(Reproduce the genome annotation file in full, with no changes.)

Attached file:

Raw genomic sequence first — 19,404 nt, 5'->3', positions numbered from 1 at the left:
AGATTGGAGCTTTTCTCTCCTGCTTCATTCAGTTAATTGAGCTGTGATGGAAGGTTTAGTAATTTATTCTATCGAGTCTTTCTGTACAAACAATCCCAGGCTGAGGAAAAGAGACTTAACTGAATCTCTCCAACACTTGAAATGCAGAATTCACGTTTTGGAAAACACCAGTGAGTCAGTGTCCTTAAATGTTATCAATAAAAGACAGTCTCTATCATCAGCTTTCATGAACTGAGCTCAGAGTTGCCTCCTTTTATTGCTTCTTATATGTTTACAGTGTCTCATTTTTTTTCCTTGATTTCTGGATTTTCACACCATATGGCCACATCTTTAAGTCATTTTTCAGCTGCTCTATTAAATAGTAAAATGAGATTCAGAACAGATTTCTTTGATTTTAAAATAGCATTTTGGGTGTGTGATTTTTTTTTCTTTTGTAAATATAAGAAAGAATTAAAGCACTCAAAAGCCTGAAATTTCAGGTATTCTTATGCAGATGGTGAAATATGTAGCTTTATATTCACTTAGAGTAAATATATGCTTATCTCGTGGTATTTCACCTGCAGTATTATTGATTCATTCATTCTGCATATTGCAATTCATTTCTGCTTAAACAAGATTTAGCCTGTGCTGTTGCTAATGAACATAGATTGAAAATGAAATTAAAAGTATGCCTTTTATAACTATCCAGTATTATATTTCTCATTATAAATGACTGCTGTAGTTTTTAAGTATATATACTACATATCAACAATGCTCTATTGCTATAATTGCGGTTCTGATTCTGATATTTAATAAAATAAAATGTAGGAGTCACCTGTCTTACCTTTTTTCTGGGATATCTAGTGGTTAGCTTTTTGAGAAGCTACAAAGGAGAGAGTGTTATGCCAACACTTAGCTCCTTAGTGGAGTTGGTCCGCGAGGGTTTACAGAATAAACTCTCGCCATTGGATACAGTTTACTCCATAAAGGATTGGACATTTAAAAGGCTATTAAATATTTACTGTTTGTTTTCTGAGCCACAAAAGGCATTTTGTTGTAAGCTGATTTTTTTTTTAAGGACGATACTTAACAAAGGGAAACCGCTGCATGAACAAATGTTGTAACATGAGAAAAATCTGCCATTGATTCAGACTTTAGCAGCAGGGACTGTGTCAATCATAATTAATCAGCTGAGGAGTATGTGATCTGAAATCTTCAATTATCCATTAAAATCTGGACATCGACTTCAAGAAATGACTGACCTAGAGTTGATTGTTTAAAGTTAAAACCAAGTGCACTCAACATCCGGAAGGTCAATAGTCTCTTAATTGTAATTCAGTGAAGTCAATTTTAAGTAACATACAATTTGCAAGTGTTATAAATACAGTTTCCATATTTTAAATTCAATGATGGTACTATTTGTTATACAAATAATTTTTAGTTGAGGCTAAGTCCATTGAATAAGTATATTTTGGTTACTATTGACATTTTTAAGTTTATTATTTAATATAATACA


Raw genomic sequence first — 19,404 nt, 5'->3', positions numbered from 1 at the left:
AGATTGGAGCTTTTCTCTCCTGCTTCATTCAGTTAATTGAGCTGTGATGGAAGGTTTAGTAATTTATTCTATCGAGTCTTTCTGTACAAACAATCCCAGGCTGAGGAAAAGAGACTTAACTGAATCTCTCCAACACTTGAAATGCAGAATTCACGTTTTGGAAAACACCAGTGAGTCAGTGTCCTTAAATGTTATCAATAAAAGACAGTCTCTATCATCAGCTTTCATGAACTGAGCTCAGAGTTGCCTCCTTTTATTGCTTCTTATATGTTTACAGTGTCTCATTTTTTTTCCTTGATTTCTGGATTTTCACACCATATGGCCACATCTTTAAGTCATTTTTCAGCTGCTCTATTAAATAGTAAAATGAGATTCAGAACAGATTTCTTTGATTTTAAAATAGCATTTTGGGTGTGTGATTTTTTTTTCTTTTGTAAATATAAGAAAGAATTAAAGCACTCAAAAGCCTGAAATTTCAGGTATTCTTATGCAGATGGTGAAATATGTAGCTTTATATTCACTTAGAGTAAATATATGCTTATCTCGTGGTATTTCACCTGCAGTATTATTGATTCATTCATTCTGCATATTGCAATTCATTTCTGCTTAAACAAGATTTAGCCTGTGCTGTTGCTAATGAACATAGATTGAAAATGAAATTAAAAGTATGCCTTTTATAACTATCCAGTATTATATTTCTCATTATAAATGACTGCTGTAGTTTTTAAGTATATATACTACATATCAACAATGCTCTATTGCTATAATTGCGGTTCTGATTCTGATATTTAATAAAATAAAATGTAGGAGTCACCTGTCTTACCTTTTTTCTGGGATATCTAGTGGTTAGCTTTTTGAGAAGCTACAAAGGAGAGAGTGTTATGCCAACACTTAGCTCCTTAGTGGAGTTGGTCCGCGAGGGTTTACAGAATAAACTCTCGCCATTGGATACAGTTTACTCCATAAAGGATTGGACATTTAAAAGGCTATTAAATATTTACTGTTTGTTTTCTGAGCCACAAAAGGCATTTTGTTGTAAGCTGATTTTTTTTTTAAGGACGATACTTAACAAAGGGAAACCGCTGCATGAACAAATGTTGTAACATGAGAAAAATCTGCCATTGATTCAGACTTTAGCAGCAGGGACTGTGTCAATCATAATTAATCAGCTGAGGAGTATGTGATCTGAAATCTTCAATTATCCATTAAAATCTGGACATCGACTTCAAGAAATGACTGACCTAGAGTTGATTGTTTAAAGTTAAAACCAAGTGCACTCAACATCCGGAAGGTCAATAGTCTCTTAATTGTAATTCAGTGAAGTCAATTTTAAGTAACATACAATTTGCAAGTGTTATAAATACAGTTTCCATATTTTAAATTCAATGATGGTACTATTTGTTATACAAATAATTTTTAGTTGAGGCTAAGTCCATTGAATAAGTATATTTTGGTTACTATTGACATTTTTAAGTTTATTATTTAATATAATACA